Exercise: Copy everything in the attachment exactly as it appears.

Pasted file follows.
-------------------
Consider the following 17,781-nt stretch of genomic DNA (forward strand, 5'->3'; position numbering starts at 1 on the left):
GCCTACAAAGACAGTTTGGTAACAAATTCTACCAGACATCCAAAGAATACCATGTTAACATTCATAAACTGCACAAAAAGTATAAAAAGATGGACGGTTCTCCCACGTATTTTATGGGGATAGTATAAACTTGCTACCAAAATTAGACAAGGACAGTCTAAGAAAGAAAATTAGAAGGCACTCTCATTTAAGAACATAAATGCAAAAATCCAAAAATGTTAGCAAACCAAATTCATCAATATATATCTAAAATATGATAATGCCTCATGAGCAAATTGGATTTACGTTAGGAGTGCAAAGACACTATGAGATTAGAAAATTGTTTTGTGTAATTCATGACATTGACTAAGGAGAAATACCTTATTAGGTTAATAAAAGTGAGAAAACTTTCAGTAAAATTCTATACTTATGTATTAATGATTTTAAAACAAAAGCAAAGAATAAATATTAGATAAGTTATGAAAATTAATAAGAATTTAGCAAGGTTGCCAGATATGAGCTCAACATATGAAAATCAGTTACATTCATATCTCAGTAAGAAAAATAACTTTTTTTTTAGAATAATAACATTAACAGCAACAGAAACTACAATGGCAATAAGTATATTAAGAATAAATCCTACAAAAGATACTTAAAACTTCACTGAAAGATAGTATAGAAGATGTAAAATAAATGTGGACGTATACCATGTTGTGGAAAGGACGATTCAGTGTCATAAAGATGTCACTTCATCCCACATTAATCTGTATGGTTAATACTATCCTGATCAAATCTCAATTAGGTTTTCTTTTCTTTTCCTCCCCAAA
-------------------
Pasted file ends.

Consider the following 17,781-nt stretch of genomic DNA (forward strand, 5'->3'; position numbering starts at 1 on the left):
GCCTACAAAGACAGTTTGGTAACAAATTCTACCAGACATCCAAAGAATACCATGTTAACATTCATAAACTGCACAAAAAGTATAAAAAGATGGACGGTTCTCCCACGTATTTTATGGGGATAGTATAAACTTGCTACCAAAATTAGACAAGGACAGTCTAAGAAAGAAAATTAGAAGGCACTCTCATTTAAGAACATAAATGCAAAAATCCAAAAATGTTAGCAAACCAAATTCATCAATATATATCTAAAATATGATAATGCCTCATGAGCAAATTGGATTTACGTTAGGAGTGCAAAGACACTATGAGATTAGAAAATTGTTTTGTGTAATTCATGACATTGACTAAGGAGAAATACCTTATTAGGTTAATAAAAGTGAGAAAACTTTCAGTAAAATTCTATACTTATGTATTAATGATTTTAAAACAAAAGCAAAGAATAAATATTAGATAAGTTATGAAAATTAATAAGAATTTAGCAAGGTTGCCAGATATGAGCTCAACATATGAAAATCAGTTACATTCATATCTCAGTAAGAAAAATAACTTTTTTTTTAGAATAATAACATTAACAGCAACAGAAACTACAATGGCAATAAGTATATTAAGAATAAATCCTACAAAAGATACTTAAAACTTCACTGAAAGATAGTATAGAAGATGTAAAATAAATGTGGACGTATACCATGTTGTGGAAAGGACGATTCAGTGTCATAAAGATGTCACTTCATCCCACATTAATCTGTATGGTTAATACTATCCTGATCAAATCTCAATTAGGTTTTCTTTTCTTTTCCTCCCCAAA